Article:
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Tag Archive: dark comedy


Review by C.J. Bunce

Kingsman: The Golden Circle, the sequel to the 2014 spy movie Kingsman: The Secret Service, is coming to the theaters in a few weeks.  If you didn’t see the original, it was probably because of its rather uninspired title.  But don’t wait any longer.  Kingsman: The Secret Service is a blast.  And it’s streaming right now.  Kingsman: The Secret Service stars Colin Firth as a secret agent in a new brand of 007 series, as he attempts to recruit the next member of the Kingsman organization, the son of a former agent, played by Taron Egerton.  It’s stylish.  It’s wall-to-wall action.  It’s part dark comedy.  And its over-the-top violence is operatic and epic.  The last time we had this much fun was watching Roddy Piper and Keith David in They Live.

For those hoping Firth would ever be tapped as Bond, this is every bit that, only Firth’s master spy has moves like no Bond ever had.  One scene provides so much hand-to-hand combat you’d think you were watching Kill Bill, and the Quentin Tarentino influence doesn’t stop there.  You’d almost think the retired director was the ghost director behind the mayhem in the film’s climactic battle.  It’s just as well, as actual director Matthew Vaughn (Kick-Ass, Kick-Ass 2, X-Men: First Class, Layer Cake) proves again he knows the action genre.

Every great British spy story needs a Bond girl, and Sofia Boutella’s Gazelle is up there with the best.  Her missing lower legs (no, we never learn why) were replaced with steel blades, blades that can kill–and very much do.  Think of Bond girls played by Famke Janssen and Grace Jones, and Boutella fits right in.  Every bit the combat equal to Firth and Egerton’s spies, Gazelle is practically a character missing from Tarentino’s Kill Bill movies. Continue reading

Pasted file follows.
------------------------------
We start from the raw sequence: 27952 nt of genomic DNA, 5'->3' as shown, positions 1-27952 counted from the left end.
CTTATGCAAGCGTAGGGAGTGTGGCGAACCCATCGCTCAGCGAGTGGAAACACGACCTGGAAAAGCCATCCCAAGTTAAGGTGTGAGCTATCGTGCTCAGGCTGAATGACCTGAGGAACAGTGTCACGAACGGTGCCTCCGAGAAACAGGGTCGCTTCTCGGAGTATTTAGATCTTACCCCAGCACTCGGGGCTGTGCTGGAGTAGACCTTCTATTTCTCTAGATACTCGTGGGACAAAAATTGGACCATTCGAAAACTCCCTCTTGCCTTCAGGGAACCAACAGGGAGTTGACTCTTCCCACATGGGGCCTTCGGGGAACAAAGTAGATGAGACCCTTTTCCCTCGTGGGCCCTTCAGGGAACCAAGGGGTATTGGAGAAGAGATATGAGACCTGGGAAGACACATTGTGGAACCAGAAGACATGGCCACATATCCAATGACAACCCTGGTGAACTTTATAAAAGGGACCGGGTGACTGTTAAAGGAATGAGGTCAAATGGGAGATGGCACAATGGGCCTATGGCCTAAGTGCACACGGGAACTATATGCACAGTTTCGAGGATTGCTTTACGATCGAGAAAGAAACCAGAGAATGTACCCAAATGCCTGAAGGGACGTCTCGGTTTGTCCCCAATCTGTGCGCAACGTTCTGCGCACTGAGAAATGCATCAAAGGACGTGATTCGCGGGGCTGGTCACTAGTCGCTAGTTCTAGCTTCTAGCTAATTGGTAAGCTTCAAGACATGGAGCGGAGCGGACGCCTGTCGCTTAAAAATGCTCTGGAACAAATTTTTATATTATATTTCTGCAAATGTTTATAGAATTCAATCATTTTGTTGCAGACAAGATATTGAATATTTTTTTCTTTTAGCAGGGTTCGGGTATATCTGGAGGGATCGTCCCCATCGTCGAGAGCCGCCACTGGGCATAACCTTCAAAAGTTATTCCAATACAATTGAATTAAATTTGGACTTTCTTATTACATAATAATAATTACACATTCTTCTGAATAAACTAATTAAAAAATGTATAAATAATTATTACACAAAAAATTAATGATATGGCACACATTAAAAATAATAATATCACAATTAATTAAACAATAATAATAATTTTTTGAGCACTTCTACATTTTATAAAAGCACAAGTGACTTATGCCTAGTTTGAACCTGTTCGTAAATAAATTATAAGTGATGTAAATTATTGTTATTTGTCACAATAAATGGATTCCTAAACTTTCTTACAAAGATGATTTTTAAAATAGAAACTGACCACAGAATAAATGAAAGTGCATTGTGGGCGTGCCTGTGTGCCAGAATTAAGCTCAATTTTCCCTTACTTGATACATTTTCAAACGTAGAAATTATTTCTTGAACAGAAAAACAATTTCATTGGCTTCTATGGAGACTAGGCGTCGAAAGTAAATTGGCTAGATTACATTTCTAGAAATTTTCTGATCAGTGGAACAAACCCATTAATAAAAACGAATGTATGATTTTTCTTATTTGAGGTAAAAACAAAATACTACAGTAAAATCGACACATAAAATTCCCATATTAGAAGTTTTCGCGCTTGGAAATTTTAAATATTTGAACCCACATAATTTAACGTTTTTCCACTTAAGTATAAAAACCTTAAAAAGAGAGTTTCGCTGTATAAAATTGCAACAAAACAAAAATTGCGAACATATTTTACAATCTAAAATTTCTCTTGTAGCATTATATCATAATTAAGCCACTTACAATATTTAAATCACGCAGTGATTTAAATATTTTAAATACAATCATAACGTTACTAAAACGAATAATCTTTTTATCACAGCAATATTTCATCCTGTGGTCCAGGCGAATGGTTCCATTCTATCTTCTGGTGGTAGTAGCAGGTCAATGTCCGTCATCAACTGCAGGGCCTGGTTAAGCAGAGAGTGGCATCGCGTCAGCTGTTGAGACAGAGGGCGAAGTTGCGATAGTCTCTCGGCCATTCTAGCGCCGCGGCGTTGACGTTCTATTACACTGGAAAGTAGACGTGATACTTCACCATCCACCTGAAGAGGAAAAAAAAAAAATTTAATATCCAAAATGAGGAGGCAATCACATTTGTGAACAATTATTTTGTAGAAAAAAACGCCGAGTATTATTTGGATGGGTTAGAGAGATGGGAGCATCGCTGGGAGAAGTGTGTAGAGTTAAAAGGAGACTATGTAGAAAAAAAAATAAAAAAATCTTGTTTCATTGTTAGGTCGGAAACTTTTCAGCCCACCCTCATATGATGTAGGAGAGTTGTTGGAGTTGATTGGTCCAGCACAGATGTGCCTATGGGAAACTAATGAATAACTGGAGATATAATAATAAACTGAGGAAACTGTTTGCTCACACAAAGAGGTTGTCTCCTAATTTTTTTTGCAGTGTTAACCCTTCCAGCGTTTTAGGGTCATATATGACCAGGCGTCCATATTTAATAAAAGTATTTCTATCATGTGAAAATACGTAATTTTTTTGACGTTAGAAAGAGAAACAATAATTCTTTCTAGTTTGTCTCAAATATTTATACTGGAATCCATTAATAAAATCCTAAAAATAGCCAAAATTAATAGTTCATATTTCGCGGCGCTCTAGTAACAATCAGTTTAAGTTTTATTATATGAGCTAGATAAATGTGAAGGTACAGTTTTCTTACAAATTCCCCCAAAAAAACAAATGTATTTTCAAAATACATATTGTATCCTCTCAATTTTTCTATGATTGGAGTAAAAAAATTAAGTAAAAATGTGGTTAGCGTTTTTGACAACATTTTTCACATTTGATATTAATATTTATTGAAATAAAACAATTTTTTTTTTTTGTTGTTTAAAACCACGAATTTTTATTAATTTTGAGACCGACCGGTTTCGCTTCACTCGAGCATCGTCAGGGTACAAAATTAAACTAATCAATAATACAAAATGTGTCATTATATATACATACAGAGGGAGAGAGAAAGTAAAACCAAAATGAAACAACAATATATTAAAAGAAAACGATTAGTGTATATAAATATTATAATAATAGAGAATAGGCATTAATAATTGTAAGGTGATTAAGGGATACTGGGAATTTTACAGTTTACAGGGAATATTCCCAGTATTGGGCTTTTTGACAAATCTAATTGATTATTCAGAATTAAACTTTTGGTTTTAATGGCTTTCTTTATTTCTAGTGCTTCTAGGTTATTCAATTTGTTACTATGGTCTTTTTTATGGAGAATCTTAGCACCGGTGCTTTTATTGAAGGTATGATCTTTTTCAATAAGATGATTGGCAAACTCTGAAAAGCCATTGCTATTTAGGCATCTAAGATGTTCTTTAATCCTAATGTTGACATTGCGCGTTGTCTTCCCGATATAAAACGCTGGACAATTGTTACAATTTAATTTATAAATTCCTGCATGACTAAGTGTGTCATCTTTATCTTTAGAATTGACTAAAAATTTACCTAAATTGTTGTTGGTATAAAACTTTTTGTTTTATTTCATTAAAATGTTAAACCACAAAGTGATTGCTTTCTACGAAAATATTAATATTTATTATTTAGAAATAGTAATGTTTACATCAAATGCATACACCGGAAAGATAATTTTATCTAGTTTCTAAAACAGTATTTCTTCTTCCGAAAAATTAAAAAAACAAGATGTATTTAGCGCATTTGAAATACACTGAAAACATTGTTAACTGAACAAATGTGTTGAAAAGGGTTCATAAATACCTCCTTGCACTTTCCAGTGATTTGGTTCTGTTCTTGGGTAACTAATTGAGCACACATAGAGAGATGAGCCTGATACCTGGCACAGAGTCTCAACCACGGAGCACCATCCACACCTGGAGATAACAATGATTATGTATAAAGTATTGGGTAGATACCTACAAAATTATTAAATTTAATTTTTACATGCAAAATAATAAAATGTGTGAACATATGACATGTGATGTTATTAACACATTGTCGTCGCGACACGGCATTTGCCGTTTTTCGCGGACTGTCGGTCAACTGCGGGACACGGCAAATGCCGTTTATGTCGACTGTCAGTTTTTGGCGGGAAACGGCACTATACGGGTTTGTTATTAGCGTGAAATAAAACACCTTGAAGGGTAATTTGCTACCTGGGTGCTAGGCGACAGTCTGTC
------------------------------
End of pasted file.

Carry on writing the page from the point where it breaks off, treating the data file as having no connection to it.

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Baskets

Review by C.J. Bunce

Hardly a beat is skipped before find you yourself wondering if television viewers who may be unfamiliar with Louie Anderson’s brilliant stand-up comedy realize that Zach Galifianakis’s mother on the new FX Networks series Baskets actually is being played by a man.  It’s the brilliance and sincerity of Anderson’s ability to play a mother character that tells you Baskets is one darkly hilarious new series.

Galifianakis–who co-created the show and is a series writer along with comedian Louis C.K. and executive producer Jonathan Krisel (Portlandia, Saturday Night Live)–plays a very serious, committed, “classically-trained” clown named Chip Baskets, stuck now in Bakersfield as an under-appreciated rodeo clown.  Galifianakis also plays the dual role of Chip’s more successful brother Dale.  In the inaugural episode we follow Chip’s traumatic efforts to attend “clown college” in Paris, where the key difficulty is the simple fact that Chip doesn’t speak French, so he can only limp along trying to understand the professor’s French humor lessons.  Ultimately Galifianakis plays the part for all it’s worth.  He’s truly destined to be Emmett Kelly’s perpetually sad Weary Willie.  Opposite Anderson as his doting mother, and Martha Kelly, who plays an infatuated Costco insurance agent who might have stepped out of the Coen Brothers’ Fargo, Galifianakis is at times both funny and oddly depressing.  Baskets the Clown is real in as much as Elliot’s character is real on Mr. Robot–modern young guys stuck in a rut in every part of their lives.  Yet somehow the laughs sneak through.

Baskets Costco Anderson

Sometimes they don’t just sneak through, however.  Anderson explodes with humor in every scene and is a true scene stealer, whether he’s cozying up to Chip’s not-girlfriend Martha, amazed at all of the varieties of Costco’s soda water, or pondering the wonder of Arby’s curly fries.  Baskets’ somewhat mail order/now estranged French wife played by Sabina Sciubba, drops Baskets the Clown (he really wants to be called Renoir the Clown) into one too many unreal, and maybe surreal, melodramas that require you to laugh along at his both hopeful and hopeless predicaments.

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